CONAN: Miriam...

MIRIAM: I want you to know, I admire you so much, and I think a lot of people do. And I think communication is the key to a lot of answers that we need in society and the world as a whole. (Foreign language spoken).

Ms. ALI: (Foreign language spoken). Thank you very much.

MIRIAM: OK.

CONAN: Thank you, Miriam. Here's an email from Brenda in Berkeley: Don't you think that persons from traditional Muslim societies are not a good cultural fit for the West, particularly America, and should not be admitted as immigrants? Not all diversity is desirable. And she gives us examples of FGM, which by - I assume she means female genital mutilation, and polygamy.

Ms. ALI: You know, I don't - I really don't think that we - by excluding people or by kicking people out of the country, that that is where we should look for solutions. The United States is a highly moral country. Most Americans go out of their way to help people who are underprivileged, whether it's in the United States or outside of the U.S.

And I know there's a lot of criticism on American foreign policy, but I just see this great moral activity, and the only - my message is to share, first and foremost, the values that have made Americans successful and resilient, with the newcomers.

And I think it's justified for those people who truly understand what the American Constitution is about, and what democracy and liberalism are about and who reject it, and who want Shariah to say - it's common sense to tell them, take a legal U-turn. Go back to where these - Shariah. I think that's justified.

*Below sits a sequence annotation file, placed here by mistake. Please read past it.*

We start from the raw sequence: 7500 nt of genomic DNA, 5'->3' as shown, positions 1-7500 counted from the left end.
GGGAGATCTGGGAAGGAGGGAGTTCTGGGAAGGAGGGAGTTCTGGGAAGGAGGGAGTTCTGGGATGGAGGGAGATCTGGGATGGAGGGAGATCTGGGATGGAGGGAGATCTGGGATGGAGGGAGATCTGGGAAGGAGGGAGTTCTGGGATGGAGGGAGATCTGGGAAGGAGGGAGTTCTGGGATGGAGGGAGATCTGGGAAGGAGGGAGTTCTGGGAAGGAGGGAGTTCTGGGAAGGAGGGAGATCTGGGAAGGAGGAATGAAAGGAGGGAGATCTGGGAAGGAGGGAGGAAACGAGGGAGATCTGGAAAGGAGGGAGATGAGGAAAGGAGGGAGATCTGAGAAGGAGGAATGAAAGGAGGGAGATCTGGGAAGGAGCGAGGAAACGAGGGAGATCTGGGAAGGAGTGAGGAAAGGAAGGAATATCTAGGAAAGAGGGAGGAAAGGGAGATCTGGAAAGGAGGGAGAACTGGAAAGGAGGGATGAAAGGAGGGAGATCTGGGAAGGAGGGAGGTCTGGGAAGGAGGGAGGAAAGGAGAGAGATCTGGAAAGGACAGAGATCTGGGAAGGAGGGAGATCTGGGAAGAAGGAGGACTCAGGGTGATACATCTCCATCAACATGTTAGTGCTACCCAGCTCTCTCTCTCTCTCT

But for a lot of people who don't know of these ideas and who are here, I think the first step would be to educate them on these, you know, on freedom and the institutions and Constitution of freedom.

CONAN: Let's go next to Josef(ph), Josef with us from Buffalo.

JOSEF (Caller): Hi. How are you?

CONAN: Hi. Good, thanks.

JOSEF: Ms. Ali, you know, I wanted to say, first of all, that I - to some extent, I admire you and to some extent, I find a lot of your statements a little offensive, as in the - on the one hand, I do admire a lot of the work that you've done to raise awareness about a lot of things that are justified in the name of Islam which are very horrific, like female genital mutilation and honor killings, and all types of - for instance, terrorism, you know, needless to say.

On the other hand, I feel as a modern Muslim, a lot of statements that you make tend to alienate a lot of people that I've met, that would otherwise agree with you on a lot of these issues. And I feel like sometimes, you overemphasize. And like I said, you bring up a lot of negative aspects that are associated with the religion. But I feel like by shying away from maybe emphasizing some of the positive things, some of the positive spiritual ideas that are within Islam, you tend to lose a lot of the audience that would otherwise support you, within the Muslim community.